I've been making a heather ale (so not of the usual process of making an beer wort). I got the Boadicea hops for aroma, but because I got them the day after making the wort (poor organisation on my part) I ended up just making a tea from about 30gms and then pouring in the whole tea and hops together before pitching the yeast, i.e. dry hopping.

After a day the ale became cloudy and a foam formed on top suggesting that the yeast had taken hold, but the airlock wasn't bubbling. I checked to see if there was a leak anywhere in my bucket and couldn't find one. The next day I tried removing as much of hops as I could, but the condition of the beer didn't change. I started to think that I'd pitched bad yeast into it.

Fast forward a few days and I needed to use the bucket for a different fermentation so I siphoned my 15L of heather ale into 3 demijohns. The first two of these demijohns are now blissfully bubbling away (suggesting that there isn't a problem with the yeast), whereas the last demijohn, which got the brunt of the hops that were left over after trying to remove it, is in the same position of having a bit of a head but also not bubbling through the airlock.

Has me thinking about whether the presence of too much hops early on in the fermentation retards the production of alcohol & CO2?

I've seen other questions about why people's brews aren't bubbling and answerers usually point to the yeast or not enough airation etc. My experience is that I have two demijohns that are doing fine and one that's not producing CO2. They're all from the same wort, same yeast and same airation etc. The only difference is that one of them has more hops in suspension.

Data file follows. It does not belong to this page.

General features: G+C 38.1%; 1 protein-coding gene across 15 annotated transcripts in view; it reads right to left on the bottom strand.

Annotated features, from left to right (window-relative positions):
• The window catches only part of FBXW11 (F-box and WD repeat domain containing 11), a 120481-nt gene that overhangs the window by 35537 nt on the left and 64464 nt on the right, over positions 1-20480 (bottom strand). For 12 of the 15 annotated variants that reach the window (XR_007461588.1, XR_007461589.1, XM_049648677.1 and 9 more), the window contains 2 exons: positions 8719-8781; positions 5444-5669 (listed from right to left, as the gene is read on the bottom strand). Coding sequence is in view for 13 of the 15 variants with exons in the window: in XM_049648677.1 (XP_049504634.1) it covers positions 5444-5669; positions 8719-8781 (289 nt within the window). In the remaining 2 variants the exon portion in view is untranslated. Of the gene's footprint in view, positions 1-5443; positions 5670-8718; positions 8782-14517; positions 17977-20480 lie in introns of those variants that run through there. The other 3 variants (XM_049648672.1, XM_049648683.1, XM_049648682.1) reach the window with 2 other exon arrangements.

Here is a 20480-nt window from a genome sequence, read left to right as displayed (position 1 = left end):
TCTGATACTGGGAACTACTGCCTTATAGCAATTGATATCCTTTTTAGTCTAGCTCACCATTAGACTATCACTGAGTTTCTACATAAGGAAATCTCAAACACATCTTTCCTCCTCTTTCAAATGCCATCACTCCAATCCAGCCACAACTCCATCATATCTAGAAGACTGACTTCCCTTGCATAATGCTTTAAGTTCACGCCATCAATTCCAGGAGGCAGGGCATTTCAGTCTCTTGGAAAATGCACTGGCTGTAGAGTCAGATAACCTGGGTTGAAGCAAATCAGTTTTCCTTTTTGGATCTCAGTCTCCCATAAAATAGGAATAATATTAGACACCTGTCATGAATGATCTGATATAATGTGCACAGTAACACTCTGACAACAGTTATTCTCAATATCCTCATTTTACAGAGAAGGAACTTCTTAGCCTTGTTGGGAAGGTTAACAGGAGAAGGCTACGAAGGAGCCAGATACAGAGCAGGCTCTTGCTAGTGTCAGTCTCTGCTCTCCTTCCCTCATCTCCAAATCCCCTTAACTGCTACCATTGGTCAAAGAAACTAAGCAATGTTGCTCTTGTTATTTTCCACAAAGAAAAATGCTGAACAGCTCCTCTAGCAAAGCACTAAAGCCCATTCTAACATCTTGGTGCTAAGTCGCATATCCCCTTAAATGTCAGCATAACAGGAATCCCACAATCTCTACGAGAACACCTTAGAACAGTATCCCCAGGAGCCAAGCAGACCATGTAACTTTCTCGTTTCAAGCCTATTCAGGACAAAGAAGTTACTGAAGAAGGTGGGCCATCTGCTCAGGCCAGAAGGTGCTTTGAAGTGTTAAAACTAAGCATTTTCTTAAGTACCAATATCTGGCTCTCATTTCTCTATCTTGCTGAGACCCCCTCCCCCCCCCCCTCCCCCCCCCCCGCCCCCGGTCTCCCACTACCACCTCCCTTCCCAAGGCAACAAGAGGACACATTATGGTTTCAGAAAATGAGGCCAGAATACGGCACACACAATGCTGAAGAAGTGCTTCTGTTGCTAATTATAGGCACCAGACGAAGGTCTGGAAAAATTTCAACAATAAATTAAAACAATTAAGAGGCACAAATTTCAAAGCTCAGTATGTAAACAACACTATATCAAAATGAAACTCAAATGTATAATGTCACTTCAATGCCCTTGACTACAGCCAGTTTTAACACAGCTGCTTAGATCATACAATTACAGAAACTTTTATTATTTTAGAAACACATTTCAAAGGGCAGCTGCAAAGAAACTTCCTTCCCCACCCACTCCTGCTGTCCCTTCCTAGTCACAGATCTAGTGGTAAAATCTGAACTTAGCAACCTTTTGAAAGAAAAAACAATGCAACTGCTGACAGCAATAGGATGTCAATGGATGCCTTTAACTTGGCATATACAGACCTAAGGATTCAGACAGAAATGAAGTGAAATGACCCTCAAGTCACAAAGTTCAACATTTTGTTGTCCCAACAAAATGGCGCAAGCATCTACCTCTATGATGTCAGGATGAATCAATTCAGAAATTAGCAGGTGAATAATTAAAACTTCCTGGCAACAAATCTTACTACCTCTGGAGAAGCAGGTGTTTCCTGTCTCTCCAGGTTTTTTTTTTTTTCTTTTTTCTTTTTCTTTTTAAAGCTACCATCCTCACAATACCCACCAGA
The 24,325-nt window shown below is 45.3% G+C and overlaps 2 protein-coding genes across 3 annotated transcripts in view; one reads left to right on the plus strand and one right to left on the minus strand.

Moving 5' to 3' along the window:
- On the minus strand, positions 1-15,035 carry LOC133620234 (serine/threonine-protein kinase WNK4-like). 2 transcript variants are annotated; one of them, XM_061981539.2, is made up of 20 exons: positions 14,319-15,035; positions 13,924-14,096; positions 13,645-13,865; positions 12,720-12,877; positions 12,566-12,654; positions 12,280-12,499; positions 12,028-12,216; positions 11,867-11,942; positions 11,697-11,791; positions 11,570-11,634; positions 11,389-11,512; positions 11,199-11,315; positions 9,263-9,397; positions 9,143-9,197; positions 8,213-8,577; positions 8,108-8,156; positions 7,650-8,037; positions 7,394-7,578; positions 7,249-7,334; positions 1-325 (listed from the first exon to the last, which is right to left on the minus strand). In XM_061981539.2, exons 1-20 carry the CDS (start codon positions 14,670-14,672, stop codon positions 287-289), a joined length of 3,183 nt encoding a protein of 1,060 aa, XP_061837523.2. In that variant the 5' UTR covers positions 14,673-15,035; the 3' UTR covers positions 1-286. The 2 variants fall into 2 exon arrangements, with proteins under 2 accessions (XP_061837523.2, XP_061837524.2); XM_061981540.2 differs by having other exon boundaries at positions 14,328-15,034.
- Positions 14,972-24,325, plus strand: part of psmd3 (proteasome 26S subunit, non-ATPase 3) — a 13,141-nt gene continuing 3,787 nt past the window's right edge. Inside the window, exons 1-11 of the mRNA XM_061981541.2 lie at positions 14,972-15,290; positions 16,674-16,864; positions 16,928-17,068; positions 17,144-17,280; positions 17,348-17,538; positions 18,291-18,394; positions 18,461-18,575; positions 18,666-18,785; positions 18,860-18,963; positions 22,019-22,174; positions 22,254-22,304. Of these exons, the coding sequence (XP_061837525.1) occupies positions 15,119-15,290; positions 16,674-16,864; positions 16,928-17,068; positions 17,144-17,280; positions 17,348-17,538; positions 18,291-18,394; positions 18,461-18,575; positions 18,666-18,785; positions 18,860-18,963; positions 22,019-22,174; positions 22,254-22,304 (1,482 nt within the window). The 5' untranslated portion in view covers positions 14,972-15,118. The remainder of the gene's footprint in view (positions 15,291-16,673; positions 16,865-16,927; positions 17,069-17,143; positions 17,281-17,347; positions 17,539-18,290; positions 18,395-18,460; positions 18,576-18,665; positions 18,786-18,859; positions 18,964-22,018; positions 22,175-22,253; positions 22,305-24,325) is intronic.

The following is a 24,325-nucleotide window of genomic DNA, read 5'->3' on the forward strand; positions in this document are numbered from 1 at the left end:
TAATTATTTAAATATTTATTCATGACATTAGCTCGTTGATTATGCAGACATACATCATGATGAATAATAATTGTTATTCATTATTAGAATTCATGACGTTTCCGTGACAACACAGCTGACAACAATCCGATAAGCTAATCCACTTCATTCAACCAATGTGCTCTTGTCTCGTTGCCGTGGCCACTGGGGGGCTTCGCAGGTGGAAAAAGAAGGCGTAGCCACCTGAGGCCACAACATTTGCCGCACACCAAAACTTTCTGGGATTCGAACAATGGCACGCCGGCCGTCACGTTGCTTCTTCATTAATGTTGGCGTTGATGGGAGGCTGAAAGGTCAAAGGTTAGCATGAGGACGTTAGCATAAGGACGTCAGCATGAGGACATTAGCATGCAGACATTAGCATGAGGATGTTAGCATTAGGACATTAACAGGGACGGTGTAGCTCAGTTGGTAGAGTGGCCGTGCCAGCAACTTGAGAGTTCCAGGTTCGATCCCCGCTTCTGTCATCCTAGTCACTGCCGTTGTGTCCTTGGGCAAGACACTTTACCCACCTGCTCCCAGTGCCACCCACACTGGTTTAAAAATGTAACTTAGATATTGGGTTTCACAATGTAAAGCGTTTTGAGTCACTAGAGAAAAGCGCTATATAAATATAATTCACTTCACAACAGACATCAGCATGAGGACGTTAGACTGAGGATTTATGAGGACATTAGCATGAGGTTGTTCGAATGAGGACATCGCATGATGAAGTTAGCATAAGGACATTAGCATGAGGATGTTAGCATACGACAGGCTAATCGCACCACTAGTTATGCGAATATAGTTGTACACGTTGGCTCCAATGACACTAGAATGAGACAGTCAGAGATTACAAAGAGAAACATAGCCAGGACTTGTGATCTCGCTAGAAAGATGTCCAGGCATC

I added some extra sugar water to the third demijohn to top it up as there was more of a gap at the top compared to the other two demijohns. I think I also switched the airlock on it and noticed that that particular airlock hasn't had its two halves quite as uniformly as my others, so it could be an air leak issue, but I was using a different airlock when the ale was fermenting altogether in a single bucket (that airlock has since worked fine on other ferments).

In short, I'm still confused, but the ale is fermenting fine now so whatever.

  • I think the 3rd demijohn has an air leak other than through the lock. Hops don't inhibit yeast (at least not brewers' yeast), only some bacteria.
    – Kingsley
    Aug 25, 2020 at 23:08

1 Answer 1


Hops don't usually have a significant effect on fermentation speed.

How much yeast slurry you end up with in each fermenter does. If one fermenter got more yeast it could finish and flocculate much sooner, looking "finished" quicker, even overnight. It could also go the other way, looking more active because it has more yeast. All depends on the timing of when you observe it.

Take a gravity reading with a hydrometer and post an update if you can.

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